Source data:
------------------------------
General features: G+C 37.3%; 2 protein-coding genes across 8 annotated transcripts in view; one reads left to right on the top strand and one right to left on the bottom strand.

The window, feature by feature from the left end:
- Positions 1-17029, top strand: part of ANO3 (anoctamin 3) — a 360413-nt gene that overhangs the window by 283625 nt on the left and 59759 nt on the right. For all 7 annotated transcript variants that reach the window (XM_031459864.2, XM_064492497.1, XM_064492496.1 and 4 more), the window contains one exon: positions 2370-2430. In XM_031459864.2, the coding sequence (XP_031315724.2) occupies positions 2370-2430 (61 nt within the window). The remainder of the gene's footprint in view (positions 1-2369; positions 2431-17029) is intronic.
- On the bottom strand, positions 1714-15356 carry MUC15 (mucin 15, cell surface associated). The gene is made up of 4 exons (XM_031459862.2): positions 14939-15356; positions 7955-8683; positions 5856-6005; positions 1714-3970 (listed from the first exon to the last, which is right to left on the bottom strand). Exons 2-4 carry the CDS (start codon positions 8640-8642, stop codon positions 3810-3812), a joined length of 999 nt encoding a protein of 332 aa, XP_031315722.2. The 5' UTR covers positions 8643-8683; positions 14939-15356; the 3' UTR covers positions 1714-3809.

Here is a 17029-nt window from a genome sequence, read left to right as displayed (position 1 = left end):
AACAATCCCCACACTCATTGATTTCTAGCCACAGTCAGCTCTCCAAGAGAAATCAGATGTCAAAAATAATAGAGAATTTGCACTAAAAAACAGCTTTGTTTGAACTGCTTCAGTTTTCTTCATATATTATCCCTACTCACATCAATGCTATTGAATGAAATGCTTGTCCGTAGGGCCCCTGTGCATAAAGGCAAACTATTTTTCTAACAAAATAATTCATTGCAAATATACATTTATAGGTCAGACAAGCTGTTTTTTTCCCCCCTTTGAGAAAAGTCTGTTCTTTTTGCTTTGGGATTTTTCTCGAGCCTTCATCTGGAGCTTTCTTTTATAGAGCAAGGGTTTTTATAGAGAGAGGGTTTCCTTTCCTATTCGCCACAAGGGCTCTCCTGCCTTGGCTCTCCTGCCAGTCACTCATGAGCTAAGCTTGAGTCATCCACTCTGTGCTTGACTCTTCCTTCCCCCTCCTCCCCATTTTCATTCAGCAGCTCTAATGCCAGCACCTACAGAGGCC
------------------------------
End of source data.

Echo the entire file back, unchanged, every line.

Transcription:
General features: G+C 37.3%; 2 protein-coding genes across 8 annotated transcripts in view; one reads left to right on the top strand and one right to left on the bottom strand.

The window, feature by feature from the left end:
- Positions 1-17029, top strand: part of ANO3 (anoctamin 3) — a 360413-nt gene that overhangs the window by 283625 nt on the left and 59759 nt on the right. For all 7 annotated transcript variants that reach the window (XM_031459864.2, XM_064492497.1, XM_064492496.1 and 4 more), the window contains one exon: positions 2370-2430. In XM_031459864.2, the coding sequence (XP_031315724.2) occupies positions 2370-2430 (61 nt within the window). The remainder of the gene's footprint in view (positions 1-2369; positions 2431-17029) is intronic.
- On the bottom strand, positions 1714-15356 carry MUC15 (mucin 15, cell surface associated). The gene is made up of 4 exons (XM_031459862.2): positions 14939-15356; positions 7955-8683; positions 5856-6005; positions 1714-3970 (listed from the first exon to the last, which is right to left on the bottom strand). Exons 2-4 carry the CDS (start codon positions 8640-8642, stop codon positions 3810-3812), a joined length of 999 nt encoding a protein of 332 aa, XP_031315722.2. The 5' UTR covers positions 8643-8683; positions 14939-15356; the 3' UTR covers positions 1714-3809.

Here is a 17029-nt window from a genome sequence, read left to right as displayed (position 1 = left end):
AACAATCCCCACACTCATTGATTTCTAGCCACAGTCAGCTCTCCAAGAGAAATCAGATGTCAAAAATAATAGAGAATTTGCACTAAAAAACAGCTTTGTTTGAACTGCTTCAGTTTTCTTCATATATTATCCCTACTCACATCAATGCTATTGAATGAAATGCTTGTCCGTAGGGCCCCTGTGCATAAAGGCAAACTATTTTTCTAACAAAATAATTCATTGCAAATATACATTTATAGGTCAGACAAGCTGTTTTTTTCCCCCCTTTGAGAAAAGTCTGTTCTTTTTGCTTTGGGATTTTTCTCGAGCCTTCATCTGGAGCTTTCTTTTATAGAGCAAGGGTTTTTATAGAGAGAGGGTTTCCTTTCCTATTCGCCACAAGGGCTCTCCTGCCTTGGCTCTCCTGCCAGTCACTCATGAGCTAAGCTTGAGTCATCCACTCTGTGCTTGACTCTTCCTTCCCCCTCCTCCCCATTTTCATTCAGCAGCTCTAATGCCAGCACCTACAGAGGCC